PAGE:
Those dismissed included assistant head coach/offensive line coach Russ Grimm, offensive coordinator Mike Miller, offensive quality control coach Chad Grimm, quarterbacks coach John McNulty, wide receivers coach Frank Reich and running backs coach Tommie Robinson. Tight ends coach Freddie Kitchens was the only coach on the offensive staff not fired.
None of the defensive coaches were dismissed.
Despite its overall lack of success, the team finished among the league leaders in several defensive categories.
In a statement released by the team, Whisenhunt thanked the Bidwills for the opportunity.
"I'm very proud of what we as a team and as an organization achieved during that time," he said. "Collectively we accomplished some very special and unprecedented things. That's a testament to the dedication, hard work and talent of so many coaches, players and people throughout the organization.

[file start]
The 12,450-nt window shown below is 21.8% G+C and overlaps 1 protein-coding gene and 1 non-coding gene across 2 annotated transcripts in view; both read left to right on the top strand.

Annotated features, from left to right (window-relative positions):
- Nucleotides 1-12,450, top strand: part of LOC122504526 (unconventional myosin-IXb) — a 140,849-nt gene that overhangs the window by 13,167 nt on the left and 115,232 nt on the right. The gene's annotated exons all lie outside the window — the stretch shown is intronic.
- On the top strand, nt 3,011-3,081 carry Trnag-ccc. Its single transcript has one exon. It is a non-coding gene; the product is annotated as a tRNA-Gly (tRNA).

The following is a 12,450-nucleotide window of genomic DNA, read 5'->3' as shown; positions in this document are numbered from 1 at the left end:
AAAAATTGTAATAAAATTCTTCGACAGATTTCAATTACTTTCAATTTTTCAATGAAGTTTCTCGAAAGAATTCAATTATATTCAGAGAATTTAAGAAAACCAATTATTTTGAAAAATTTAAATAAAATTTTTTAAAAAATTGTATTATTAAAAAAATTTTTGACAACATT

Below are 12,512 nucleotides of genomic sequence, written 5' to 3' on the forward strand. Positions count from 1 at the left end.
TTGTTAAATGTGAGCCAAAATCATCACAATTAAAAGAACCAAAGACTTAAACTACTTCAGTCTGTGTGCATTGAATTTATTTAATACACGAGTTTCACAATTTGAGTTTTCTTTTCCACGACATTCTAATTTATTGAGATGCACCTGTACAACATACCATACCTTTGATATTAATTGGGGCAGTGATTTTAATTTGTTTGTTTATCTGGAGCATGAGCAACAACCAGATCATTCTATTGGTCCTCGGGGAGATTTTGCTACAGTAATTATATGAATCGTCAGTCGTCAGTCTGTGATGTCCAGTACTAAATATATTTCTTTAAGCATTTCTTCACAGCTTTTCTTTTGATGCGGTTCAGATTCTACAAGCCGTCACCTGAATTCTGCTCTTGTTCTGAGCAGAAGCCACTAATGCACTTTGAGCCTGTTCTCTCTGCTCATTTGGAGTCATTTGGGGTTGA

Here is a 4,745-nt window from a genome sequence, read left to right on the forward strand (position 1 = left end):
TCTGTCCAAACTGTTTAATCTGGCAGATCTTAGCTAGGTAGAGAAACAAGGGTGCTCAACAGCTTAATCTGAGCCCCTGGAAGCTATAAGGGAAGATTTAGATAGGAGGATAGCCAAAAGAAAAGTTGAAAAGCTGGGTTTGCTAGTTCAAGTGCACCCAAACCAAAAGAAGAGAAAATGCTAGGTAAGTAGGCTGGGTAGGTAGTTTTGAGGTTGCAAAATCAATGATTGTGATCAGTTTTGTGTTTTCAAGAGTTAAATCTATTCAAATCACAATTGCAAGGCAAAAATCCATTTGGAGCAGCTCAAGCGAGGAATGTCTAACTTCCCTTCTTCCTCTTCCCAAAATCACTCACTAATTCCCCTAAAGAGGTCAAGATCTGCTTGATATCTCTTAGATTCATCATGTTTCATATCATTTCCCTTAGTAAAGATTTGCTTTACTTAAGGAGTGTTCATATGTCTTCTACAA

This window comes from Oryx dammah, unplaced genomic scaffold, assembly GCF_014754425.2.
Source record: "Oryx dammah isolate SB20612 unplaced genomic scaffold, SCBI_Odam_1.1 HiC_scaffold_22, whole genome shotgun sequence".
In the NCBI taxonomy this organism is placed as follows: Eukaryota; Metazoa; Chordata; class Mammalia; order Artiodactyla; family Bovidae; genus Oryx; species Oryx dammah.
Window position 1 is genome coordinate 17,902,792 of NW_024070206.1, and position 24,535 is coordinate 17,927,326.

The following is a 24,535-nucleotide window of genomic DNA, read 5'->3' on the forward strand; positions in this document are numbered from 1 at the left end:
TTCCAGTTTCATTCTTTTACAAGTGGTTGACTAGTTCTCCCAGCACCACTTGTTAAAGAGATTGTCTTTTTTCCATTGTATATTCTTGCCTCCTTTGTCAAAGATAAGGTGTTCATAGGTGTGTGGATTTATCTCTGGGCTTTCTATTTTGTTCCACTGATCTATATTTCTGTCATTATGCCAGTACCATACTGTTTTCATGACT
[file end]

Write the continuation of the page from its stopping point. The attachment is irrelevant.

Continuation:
"But we all understand this business and when you don't win enough games changes are made. That doesn't mean it's easy but you definitely don't have to look far to find people that have it much worse."
Whisenhunt's six seasons were tied for the longest tenure for a coach in the Cardinals' long, largely unsuccessful history
In his second year with the team, the Cardinals finished the regular season 9-7, then mounted a stunning run to the Super Bowl, beating Atlanta, Carolina and Philadelphia along the way. They lost a thriller to Pittsburgh 27-23 in the Super Bowl in Tampa.
The following season, Arizona won a franchise-record 10 games in the regular season and defeated Green Bay 51-45 in overtime in one of the most exciting playoff games of all time. But the New Orleans Saints pounded the Cardinals 45-14 the following week, and quarterback Kurt Warner decided to retire.
Things were never the same again as Whisenhunt went with an assortment of quarterbacks but could never find the offensive magic that Warner created.
The Cardinals went 5-11 in 2010, but after a 1-6 start regrouped to finish 8-8 in 2011.